More Choctaw Drills and Exercises – Part 2 (Karen Olson)

This is the second video about choctaws with Karen Olson.  In the first choctaw video Karen shared some drills including a powerful back outside pivot drill.  In this video Karen provides additional exercises for skaters learning choctaws and tips for coaches teaching choctaws.

One exercise Karen has her skaters do to help them feel how to use their arms to initiate the direction of movement prior to the step is a repeating forward inside edge drill.  The main focus of this exercise is the arms and shoulders initiating the change in lobe, well in advance of the actual step. If skaters don’t release their arms before switching feet they will get “stuck” and will have difficulty doing the exercise.  Karen also recommends having skaters do the same exercise with backward outside edges.  Karen demonstrates and notes that many skaters will struggle with the repeating backward outside edges.

Next, Karen demonstrates another drill.   The drill is a forward inside edge, backward outside edge, backward outside edge on the opposite foot, forward inside edge.  Again, arm and shoulder movement is very important.  Also, Karen encourages coaches to have their skaters say out loud the edges that they are skating on.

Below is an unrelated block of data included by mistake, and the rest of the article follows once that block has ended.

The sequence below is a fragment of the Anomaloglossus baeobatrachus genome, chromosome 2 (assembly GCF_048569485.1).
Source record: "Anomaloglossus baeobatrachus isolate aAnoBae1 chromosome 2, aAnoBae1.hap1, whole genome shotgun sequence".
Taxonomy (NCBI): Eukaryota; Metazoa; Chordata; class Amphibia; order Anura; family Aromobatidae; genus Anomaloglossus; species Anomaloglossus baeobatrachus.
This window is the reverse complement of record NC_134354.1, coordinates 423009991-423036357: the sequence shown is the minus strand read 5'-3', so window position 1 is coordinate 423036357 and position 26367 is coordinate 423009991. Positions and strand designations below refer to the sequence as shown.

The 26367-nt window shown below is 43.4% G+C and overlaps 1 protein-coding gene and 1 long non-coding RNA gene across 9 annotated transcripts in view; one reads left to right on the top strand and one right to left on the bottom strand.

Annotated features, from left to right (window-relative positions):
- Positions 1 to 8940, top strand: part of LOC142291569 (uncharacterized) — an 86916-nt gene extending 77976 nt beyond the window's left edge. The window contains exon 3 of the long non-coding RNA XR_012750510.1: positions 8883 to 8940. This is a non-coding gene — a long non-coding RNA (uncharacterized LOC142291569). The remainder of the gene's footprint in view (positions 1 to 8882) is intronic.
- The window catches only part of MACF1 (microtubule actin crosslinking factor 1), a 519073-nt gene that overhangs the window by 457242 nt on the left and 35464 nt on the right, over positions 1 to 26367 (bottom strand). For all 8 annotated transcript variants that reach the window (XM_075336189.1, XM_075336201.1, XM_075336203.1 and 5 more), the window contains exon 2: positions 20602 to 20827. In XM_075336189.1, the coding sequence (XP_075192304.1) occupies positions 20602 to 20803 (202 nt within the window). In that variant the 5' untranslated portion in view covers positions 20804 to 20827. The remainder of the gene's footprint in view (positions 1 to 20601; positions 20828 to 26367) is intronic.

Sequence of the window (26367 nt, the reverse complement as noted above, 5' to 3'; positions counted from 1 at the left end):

After a skater is able to comfortably switch from forward inside edge to backward outside edge and vice-versa, focus can shift to speed and flow.  Karen helps skaters generate speed and flow in the choctaws with the use of a power pull exercise.  When the blade is used correctly on a choctaw, the skater should be able to get the same amount of power as a power pull.  This power pull drill for choctaws has the skater start by doing backward power pulls, pressing on the backward outside edge, and transitioning to a forward inside edge.  From there the skater would do forward inside power pulls followed by the choctaw transition to a backward outside power pull again and repeating.  The use of ower pulls gives the skater the feeling of how to and when to press on the edge to generate power during a choctaw.  (See Amy Brolsma’s discussion of power choctaws.)

At the end of the video Karen explains how she knows when a skater has mastered the choctaw.  The skater must be able to go down the full length of the rink doing repeated choctaws in the same direction without losing flow or speed.  The skater must be able to do this in both directions.


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